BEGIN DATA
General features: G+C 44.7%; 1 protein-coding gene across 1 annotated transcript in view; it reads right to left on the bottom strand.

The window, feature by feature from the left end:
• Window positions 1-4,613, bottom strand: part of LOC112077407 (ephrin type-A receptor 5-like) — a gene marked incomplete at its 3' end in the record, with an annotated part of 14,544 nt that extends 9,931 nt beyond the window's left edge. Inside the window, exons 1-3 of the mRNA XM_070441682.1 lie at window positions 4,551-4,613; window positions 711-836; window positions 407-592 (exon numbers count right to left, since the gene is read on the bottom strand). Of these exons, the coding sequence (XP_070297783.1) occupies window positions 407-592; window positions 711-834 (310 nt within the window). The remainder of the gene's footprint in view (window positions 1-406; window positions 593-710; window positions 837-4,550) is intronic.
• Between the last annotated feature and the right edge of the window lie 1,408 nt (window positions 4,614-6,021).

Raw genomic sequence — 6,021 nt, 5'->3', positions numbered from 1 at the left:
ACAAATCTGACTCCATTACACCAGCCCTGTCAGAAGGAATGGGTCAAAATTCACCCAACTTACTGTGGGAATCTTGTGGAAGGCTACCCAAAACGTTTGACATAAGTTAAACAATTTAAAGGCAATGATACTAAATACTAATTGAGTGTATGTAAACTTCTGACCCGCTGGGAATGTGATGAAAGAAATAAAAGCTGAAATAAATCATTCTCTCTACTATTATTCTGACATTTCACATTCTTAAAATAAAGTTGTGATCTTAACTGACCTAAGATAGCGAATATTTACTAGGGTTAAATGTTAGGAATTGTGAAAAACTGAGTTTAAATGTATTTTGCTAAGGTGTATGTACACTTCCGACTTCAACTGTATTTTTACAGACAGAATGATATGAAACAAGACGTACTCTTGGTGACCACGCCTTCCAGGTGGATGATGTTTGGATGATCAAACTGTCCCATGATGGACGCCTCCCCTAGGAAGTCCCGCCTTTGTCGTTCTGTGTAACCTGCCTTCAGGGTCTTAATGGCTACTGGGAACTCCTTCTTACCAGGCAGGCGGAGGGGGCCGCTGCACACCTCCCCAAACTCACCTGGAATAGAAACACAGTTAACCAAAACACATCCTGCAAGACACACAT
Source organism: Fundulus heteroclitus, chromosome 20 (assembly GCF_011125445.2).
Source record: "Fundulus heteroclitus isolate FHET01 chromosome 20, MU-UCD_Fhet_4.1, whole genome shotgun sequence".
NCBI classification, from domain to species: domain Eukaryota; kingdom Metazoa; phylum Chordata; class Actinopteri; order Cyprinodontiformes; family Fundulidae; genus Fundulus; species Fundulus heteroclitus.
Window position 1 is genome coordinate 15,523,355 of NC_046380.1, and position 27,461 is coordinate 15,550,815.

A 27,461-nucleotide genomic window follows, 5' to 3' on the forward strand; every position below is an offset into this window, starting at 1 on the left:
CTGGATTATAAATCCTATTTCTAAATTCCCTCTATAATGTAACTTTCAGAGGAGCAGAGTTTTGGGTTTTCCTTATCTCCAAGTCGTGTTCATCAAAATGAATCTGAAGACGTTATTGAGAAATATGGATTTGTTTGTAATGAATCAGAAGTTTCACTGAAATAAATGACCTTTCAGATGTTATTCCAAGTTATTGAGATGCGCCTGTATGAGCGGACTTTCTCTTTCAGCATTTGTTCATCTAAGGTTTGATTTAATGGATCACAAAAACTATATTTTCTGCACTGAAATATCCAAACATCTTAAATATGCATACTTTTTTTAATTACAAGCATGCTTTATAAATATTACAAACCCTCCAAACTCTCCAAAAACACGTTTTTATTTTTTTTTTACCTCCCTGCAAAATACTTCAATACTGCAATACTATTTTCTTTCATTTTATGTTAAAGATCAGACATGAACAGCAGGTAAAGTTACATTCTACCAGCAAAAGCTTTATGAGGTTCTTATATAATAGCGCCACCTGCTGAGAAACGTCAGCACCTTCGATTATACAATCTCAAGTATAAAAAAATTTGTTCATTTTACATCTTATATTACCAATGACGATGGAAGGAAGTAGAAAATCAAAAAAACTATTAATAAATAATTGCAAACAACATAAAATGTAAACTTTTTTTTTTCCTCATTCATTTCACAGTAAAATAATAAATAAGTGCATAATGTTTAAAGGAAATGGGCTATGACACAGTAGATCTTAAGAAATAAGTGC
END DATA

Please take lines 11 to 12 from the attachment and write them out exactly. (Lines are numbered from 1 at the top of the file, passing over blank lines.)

A 27,461-nucleotide genomic window follows, 5' to 3' on the forward strand; every position below is an offset into this window, starting at 1 on the left:
CTGGATTATAAATCCTATTTCTAAATTCCCTCTATAATGTAACTTTCAGAGGAGCAGAGTTTTGGGTTTTCCTTATCTCCAAGTCGTGTTCATCAAAATGAATCTGAAGACGTTATTGAGAAATATGGATTTGTTTGTAATGAATCAGAAGTTTCACTGAAATAAATGACCTTTCAGATGTTATTCCAAGTTATTGAGATGCGCCTGTATGAGCGGACTTTCTCTTTCAGCATTTGTTCATCTAAGGTTTGATTTAATGGATCACAAAAACTATATTTTCTGCACTGAAATATCCAAACATCTTAAATATGCATACTTTTTTTAATTACAAGCATGCTTTATAAATATTACAAACCCTCCAAACTCTCCAAAAACACGTTTTTATTTTTTTTTTACCTCCCTGCAAAATACTTCAATACTGCAATACTATTTTCTTTCATTTTATGTTAAAGATCAGACATGAACAGCAGGTAAAGTTACATTCTACCAGCAAAAGCTTTATGAGGTTCTTATATAATAGCGCCACCTGCTGAGAAACGTCAGCACCTTCGATTATACAATCTCAAGTATAAAAAAATTTGTTCATTTTACATCTTATATTACCAATGACGATGGAAGGAAGTAGAAAATCAAAAAAACTATTAATAAATAATTGCAAACAACATAAAATGTAAACTTTTTTTTTTCCTCATTCATTTCACAGTAAAATAATAAATAAGTGCATAATGTTTAAAGGAAATGGGCTATGACACAGTAGATCTTAAGAAATAAGTGC